Creating a Dynamic Contact Form for a Static Website Using AWS Lambda, API Gateway, and SES

One drawback of having a static website is the lack of server-side functionality that would permit a contact form. Lucky for us we can easily mediate this by building a microservice using AWS API Gateway, Lambda and SES. The diagram below represents the architecture flow. The user submits information through the “contact form” which will post through an AWS API and be passed to an AWS lambda function. The lambda function will then generate an email and forward it using SES.


1. Configure AWS SES

The first step is to verify an email address that will be used to send and receive emails.

  1. Navigate to Simple Email Service in AWS console and click email addresses
  2. Click Verify a New Email Address and enter the email address you would like to use
  3. Click Verify This Email Address
  4. You should then navigate to your inbox and click the link in the verification email to confirm your email address

2. Create a Lambda Function

  1. Navigate to Lambda on AWS console and click Create function
  2. Choose author from scratch
  3. Give your function a name, choose Node.js 6.10
  4. For Role choose Create a new role from one or more templates and give the new role a name
  5. Finally click Create function

3. Configure the IAM Lambda Role to Send Email vs SES

Before we can use our Lambda function, we need to configure the newly created Lambda role and attach a policy that will allow it to send emails through SES. This can be done via IAM.

  1. Navigate to IAM from the AWS Console
  2. Click Policies and click Create Policy
  3. Select Create Your Own Policy and name it contact-form-send-policy
  4. Configure the policy document as follows and click create policy
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{
"Version": "2012-10-17",
"Statement": [
{
"Sid": "Stmt1505675625000",
"Effect": "Allow",
"Action": [
"ses:SendEmail"
],
"Resource": [
"*"
]
}
]
}

Once this policy is created, navigate to roles in IAM and attach this policy to your newly created Lambda role.

4. Finalize the Lambda Function & Create the API Gateway Trigger

Navigate back to Lambda from the AWS Console and click on the lambda function. In the inline editor clear out the code that’s there and paste in the code below. Make sure to replace your-verified-ses-email with your verified email in the code below

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'use strict';
console.log('Loading function');
const AWS = require('aws-sdk');
const sesClient = new AWS.SES();
const sesConfirmedAddress = "your-verified-ses-email";

/**
* Lambda to process HTTP POST for contact form with the following body
* {
"email": <contact-email>,
"subject": <contact-subject>,
"message": <contact-message>
}
*
*/
exports.handler = (event, context, callback) => {
console.log('Received event:', JSON.stringify(event, null, 2));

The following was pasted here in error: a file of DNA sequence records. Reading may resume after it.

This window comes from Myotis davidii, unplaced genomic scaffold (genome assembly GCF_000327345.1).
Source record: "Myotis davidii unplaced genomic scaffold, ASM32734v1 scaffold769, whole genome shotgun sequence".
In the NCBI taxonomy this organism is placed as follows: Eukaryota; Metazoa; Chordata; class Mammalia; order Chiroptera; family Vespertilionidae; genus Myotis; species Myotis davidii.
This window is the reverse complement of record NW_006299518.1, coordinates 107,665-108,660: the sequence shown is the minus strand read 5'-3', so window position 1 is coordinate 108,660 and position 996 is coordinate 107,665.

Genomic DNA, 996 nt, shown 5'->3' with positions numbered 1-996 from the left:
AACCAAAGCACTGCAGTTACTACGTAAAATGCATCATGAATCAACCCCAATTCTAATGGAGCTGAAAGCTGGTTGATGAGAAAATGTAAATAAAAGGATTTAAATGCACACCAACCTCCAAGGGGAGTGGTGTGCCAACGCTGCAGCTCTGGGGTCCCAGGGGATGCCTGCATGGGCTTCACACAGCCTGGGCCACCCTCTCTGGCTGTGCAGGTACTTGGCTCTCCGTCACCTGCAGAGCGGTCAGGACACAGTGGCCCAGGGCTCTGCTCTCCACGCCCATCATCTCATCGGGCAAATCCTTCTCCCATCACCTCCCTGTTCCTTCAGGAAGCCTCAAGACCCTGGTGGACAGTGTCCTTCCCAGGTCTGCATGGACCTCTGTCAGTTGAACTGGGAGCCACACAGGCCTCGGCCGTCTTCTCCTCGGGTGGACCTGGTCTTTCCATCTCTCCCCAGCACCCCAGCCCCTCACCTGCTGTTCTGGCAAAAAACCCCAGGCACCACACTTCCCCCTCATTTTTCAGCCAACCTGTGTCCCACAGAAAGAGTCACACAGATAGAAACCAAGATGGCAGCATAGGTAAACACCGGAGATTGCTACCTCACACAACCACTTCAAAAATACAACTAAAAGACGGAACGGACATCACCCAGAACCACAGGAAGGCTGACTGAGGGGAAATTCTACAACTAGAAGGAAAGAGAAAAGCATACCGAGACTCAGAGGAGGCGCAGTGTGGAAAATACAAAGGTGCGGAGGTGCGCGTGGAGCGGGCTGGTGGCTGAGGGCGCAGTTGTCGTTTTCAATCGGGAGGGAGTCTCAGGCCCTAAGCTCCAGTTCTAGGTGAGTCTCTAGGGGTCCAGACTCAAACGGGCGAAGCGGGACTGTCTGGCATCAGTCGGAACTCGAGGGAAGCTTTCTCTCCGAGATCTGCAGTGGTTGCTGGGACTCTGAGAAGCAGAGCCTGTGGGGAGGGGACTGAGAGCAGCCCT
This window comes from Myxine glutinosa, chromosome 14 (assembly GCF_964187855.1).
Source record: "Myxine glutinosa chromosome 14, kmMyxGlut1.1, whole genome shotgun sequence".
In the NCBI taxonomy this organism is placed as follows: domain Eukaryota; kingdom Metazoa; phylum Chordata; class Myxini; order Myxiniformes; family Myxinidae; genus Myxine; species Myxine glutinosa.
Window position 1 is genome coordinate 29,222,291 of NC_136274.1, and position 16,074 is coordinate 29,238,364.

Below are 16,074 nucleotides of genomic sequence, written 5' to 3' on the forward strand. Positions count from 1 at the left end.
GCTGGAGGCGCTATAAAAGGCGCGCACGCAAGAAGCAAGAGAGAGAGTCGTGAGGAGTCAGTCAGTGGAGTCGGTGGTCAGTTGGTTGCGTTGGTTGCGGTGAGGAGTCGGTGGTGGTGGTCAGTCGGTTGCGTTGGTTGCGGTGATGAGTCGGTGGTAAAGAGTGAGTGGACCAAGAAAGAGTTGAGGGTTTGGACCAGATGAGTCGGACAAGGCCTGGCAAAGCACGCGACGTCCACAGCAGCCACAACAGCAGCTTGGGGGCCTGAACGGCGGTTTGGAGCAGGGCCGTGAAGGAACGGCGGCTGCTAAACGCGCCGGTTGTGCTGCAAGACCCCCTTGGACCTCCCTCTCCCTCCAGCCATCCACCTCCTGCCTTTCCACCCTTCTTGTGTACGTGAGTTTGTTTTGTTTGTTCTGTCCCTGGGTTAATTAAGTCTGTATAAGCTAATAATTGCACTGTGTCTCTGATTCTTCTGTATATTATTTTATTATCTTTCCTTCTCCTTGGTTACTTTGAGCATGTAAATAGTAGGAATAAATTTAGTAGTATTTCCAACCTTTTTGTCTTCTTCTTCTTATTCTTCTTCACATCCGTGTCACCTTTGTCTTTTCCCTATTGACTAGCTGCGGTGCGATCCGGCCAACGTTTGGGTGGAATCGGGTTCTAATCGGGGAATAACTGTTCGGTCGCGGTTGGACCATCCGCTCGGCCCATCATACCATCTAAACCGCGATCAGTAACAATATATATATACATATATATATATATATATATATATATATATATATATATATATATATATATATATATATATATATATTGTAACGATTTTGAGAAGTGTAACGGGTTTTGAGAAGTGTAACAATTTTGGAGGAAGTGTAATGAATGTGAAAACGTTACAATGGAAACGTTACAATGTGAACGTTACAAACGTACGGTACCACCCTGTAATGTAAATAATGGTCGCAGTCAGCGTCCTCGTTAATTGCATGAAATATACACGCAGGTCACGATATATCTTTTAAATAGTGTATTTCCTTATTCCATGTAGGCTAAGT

var emailObj = JSON.parse(event.body);
var params = getEmailMessage(emailObj);
var sendEmailPromise = sesClient.sendEmail(params).promise();

var response = {
statusCode: 200
};

sendEmailPromise.then(function(result) {
console.log(result);
callback(null, response);
}).catch(function(err) {
console.log(err);
response.statusCode = 500;
callback(null, response);
});
};

function getEmailMessage (emailObj) {
var emailRequestParams = {
Destination: {
ToAddresses: [ sesConfirmedAddress ]
},
Message: {
Body: {
Text: {
Data: emailObj.message
}
},
Subject: {
Data: emailObj.subject
}
},
Source: sesConfirmedAddress,
ReplyToAddresses: [ emailObj.email ]
};

return emailRequestParams;
}

After copying and pasting the code your window should look similar to the screenshot above. The last step is to create the API Gateway trigger that will activate lambda function.

  1. Click on API Gateway from the triggers list to add it to the lambda function.
  2. You should now see a Configure triggers section to fill out
  3. Choose Create a new API, Open for security, name the API “Contact“ and then click add
  4. Finally click save to save changes to our lambda function

5. Testing our Microservice

To make sure our lambda function is accessible and our API Gateway works properly we can test it.

  1. Navigate to API Gateway from the AWS Console and click on “contact“ the newly created API
  2. Click “ANY“ under the resources column and then click TEST with the lightening bolt symbol
  3. Choose POST for Method and for the Request Body copy and paste in the following:
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    {
    "email": "your-test-destination@email",
    "subject": "test from apigw",
    "message": "this is a test message"
    }
  4. Click Test

On the right hand side, you’ll see the request flow of API Gateway calling our Lambda function. If you get a Method completed with status: 200 awesome it worked and you should check your email. But if you get a Method completed with status: 500 oh no something is wrong, time to go back and double check everything.


At this point, we have created a functional serverless contact flow. Our microservice uses the API Gateway to call a Lambda function. The function then takes the request body and sends it via Simple Email Service. The next step is to integrate this back-end microservice with our front-end website. To integrate it, create a form with the same fields as the request body, add a quick AJAX request in JavaScript with the request body and we should have a fully functional dynamic contact form on a static web page.